10/3/2006 - Review by: Etiam
Uhrilehto - Ihmivisan Eliitti - 2006 - Schwarzdorn Production
|Track Listing1. Marraskuun Kahdeksas|
2. Henkisesti Sairas
3. Kolmen Minuutin Armopala
4. Huoranpenikat Ja Huijarikuninkaat
5. Vitutuksen Viitoittama Vuosikymmen
6. Korpimetsän Perkele
7. Vasaroin Ja Taltoin
8. Musta Tie Tyhjyyteen
9. Amputoitu Yhteiskunta / Maailma Vailla Raajoja
Only the Finns, in the depths of winter madness and encased in icy detachment, could possibly conceive of, much less execute, the contrary puzzle of ‘Ihmisvihan Eliitti’.
‘Marraskuun Kahdeksas’, the first track, begins with a standard outburst of raw, blackened metal in the vein of Endstille. From this first minute, most listeners would develop the following expectation for the rest of the album: a violent, albeit slightly predictable, black metal attack. And, if that were all that ‘Ihmisvihan Eliitti’ was, there would be no problem with that. Towards the end of the song, though, two conspicuously out-of-character, very melodic passages plant small seeds of doubt.
And over the course of next eight tracks, these seeds grow from slight aberrations into a pervasive root system undermining the foundations of black metal and its principles. Uhrilehto do not re-invent black metal here—they dismantle it.
Uhrilehto’s efforts might have been dismissible as simply schizophrenic, were it not for their obvious self-awareness; the chaos of ‘Ihmisvihan Eliitti’ is no accident. Uhrilehto chew up and spit out everything from 70’s-era organ solos to death metal breakdowns to clean vocal choruses and more with utter disregard for sequence and continuity. Even the black metal their style is founded upon comes across as an inconsequential byproduct, superfluous, insignificant.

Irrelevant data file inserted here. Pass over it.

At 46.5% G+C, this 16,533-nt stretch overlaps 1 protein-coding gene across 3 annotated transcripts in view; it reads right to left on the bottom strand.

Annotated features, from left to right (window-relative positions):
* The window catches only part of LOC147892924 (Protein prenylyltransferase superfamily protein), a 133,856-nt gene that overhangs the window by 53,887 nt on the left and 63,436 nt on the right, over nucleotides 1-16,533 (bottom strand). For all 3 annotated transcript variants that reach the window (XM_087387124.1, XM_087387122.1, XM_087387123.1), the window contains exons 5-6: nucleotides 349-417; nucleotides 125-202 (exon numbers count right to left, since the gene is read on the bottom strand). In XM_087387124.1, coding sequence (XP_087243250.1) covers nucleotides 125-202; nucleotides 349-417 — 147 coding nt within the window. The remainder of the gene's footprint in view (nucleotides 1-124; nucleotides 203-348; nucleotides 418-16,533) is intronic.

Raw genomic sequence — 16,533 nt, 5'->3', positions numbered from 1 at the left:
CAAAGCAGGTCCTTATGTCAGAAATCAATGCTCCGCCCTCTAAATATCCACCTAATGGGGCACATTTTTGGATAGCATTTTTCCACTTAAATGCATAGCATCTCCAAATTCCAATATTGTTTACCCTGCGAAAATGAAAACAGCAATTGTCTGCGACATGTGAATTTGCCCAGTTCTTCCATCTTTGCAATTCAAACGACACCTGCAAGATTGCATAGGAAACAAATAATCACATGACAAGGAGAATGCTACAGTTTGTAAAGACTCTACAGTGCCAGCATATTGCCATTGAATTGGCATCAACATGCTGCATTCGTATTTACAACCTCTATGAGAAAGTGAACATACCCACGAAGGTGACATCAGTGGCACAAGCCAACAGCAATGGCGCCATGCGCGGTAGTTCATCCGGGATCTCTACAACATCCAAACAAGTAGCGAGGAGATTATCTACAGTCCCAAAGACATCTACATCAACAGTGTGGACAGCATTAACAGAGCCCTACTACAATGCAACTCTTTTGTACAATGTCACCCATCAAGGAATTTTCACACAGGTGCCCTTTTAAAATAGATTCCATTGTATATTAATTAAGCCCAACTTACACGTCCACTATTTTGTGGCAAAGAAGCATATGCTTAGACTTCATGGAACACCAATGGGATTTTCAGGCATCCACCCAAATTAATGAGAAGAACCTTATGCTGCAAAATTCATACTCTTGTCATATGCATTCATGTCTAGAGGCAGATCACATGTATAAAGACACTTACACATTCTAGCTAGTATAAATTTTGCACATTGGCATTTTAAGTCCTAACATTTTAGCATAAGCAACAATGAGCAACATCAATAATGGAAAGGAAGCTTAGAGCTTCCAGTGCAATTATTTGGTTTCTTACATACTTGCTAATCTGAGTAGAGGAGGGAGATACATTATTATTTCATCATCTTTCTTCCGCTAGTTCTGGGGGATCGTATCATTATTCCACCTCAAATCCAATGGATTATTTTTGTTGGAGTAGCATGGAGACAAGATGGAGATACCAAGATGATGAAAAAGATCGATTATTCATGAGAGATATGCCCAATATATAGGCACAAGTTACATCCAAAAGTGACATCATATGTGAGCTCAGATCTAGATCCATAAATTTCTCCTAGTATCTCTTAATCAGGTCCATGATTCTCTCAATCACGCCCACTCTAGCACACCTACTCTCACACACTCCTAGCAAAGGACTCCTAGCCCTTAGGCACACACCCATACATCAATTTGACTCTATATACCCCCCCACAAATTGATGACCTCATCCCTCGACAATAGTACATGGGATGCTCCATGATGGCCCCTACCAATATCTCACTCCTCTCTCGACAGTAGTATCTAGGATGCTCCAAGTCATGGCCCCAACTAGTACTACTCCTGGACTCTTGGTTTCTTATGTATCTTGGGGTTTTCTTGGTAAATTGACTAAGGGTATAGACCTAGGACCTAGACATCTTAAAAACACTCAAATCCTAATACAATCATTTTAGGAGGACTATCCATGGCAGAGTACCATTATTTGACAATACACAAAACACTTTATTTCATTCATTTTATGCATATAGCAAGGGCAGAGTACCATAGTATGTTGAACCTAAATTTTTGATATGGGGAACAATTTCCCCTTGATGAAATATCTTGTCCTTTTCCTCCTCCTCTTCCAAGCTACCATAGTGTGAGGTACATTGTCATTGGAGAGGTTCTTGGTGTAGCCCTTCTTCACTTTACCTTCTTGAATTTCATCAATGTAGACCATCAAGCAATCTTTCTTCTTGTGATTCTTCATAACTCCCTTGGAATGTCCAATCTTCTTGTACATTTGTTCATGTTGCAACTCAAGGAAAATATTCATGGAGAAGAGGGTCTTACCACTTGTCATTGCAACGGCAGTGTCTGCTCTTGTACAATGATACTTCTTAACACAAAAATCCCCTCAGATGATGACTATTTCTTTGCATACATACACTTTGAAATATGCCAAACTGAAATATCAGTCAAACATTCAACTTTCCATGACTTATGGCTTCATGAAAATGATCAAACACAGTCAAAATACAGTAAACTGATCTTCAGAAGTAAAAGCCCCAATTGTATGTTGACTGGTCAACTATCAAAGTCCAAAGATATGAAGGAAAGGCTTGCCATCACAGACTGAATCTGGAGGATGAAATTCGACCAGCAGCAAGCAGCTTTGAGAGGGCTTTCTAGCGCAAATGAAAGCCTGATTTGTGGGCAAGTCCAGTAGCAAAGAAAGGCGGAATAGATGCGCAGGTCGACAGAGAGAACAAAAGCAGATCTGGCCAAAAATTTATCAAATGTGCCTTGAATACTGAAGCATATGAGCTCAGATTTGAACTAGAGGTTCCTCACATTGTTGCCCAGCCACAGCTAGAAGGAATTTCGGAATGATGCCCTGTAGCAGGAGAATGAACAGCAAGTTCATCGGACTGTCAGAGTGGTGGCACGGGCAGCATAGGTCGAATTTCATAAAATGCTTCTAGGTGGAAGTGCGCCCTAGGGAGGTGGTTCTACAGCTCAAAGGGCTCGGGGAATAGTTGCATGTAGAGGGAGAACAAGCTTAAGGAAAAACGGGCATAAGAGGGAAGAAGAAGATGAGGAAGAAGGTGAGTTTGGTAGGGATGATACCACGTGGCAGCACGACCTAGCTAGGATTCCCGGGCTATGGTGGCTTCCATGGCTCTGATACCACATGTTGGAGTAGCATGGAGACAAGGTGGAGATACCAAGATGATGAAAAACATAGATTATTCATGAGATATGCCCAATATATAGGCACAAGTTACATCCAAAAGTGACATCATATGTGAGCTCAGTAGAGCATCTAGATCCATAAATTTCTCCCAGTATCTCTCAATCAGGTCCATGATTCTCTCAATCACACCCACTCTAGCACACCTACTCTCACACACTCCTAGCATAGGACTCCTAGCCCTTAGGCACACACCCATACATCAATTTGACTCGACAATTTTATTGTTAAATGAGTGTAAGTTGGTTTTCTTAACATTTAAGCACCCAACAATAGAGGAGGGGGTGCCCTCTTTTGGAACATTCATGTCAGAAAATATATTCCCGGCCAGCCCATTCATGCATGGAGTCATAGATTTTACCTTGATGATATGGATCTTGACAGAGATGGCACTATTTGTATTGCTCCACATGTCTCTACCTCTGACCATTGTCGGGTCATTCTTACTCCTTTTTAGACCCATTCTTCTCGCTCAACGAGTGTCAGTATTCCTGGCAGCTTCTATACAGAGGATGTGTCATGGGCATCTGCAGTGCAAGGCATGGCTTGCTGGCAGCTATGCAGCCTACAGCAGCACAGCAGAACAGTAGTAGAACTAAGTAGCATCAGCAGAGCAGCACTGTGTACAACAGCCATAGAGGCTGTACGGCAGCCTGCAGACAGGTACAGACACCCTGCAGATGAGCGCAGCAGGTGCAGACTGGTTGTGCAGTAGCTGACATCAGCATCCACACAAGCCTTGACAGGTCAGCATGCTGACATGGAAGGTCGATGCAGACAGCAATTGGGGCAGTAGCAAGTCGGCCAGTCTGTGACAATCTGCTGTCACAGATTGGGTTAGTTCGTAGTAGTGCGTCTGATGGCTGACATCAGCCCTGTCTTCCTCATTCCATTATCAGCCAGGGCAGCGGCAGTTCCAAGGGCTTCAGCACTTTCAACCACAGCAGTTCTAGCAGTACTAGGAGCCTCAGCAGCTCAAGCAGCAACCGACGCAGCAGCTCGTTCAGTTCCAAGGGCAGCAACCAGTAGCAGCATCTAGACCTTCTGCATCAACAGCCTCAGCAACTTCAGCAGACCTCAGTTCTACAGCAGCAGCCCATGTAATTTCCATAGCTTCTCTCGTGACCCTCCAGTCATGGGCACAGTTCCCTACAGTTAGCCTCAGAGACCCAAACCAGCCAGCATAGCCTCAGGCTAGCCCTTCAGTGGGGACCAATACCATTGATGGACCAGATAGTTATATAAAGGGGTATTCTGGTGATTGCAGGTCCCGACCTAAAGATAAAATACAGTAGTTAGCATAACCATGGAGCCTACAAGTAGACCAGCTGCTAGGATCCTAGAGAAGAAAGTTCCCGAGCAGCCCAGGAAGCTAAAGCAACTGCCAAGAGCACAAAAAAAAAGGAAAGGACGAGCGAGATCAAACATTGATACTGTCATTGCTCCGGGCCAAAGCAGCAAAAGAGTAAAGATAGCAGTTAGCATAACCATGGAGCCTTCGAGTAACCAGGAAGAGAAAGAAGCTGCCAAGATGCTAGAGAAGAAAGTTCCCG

As incomparably peculiar as it is, ‘Ihmisvihan Eliitti’ is still not an album easy to come back to. Abusing one’s audience is something metal artists do nearly every day and have come to perfect, but ‘Ihmisvihan Eliitti’ is something different. We, as music lovers, instinctively look for something that we can relate to, something we can appreciate, or something that challenges us. ‘Ihmisvihan Eliitti’ is indeed challenging for its wanton aggression, but it somehow seems hollow. Even the proverbial middle finger at nearly all black metal’s heart is missing here.
This could be construed as overanalyzing. The band, after all, state that their goal is to ‘kick ass’, and for the nihilists and anarchists in the crowd, ‘Ihmisvihan Eliitti’ is a perfectly entertaining soundtrack, a careless spit into the face of the wind, consequences be damned.
Yet, the fact remains that from beginning to end it teaches, gives, and creates nothing more than disarray simply for its own sake. And ain’t life just too short for all that.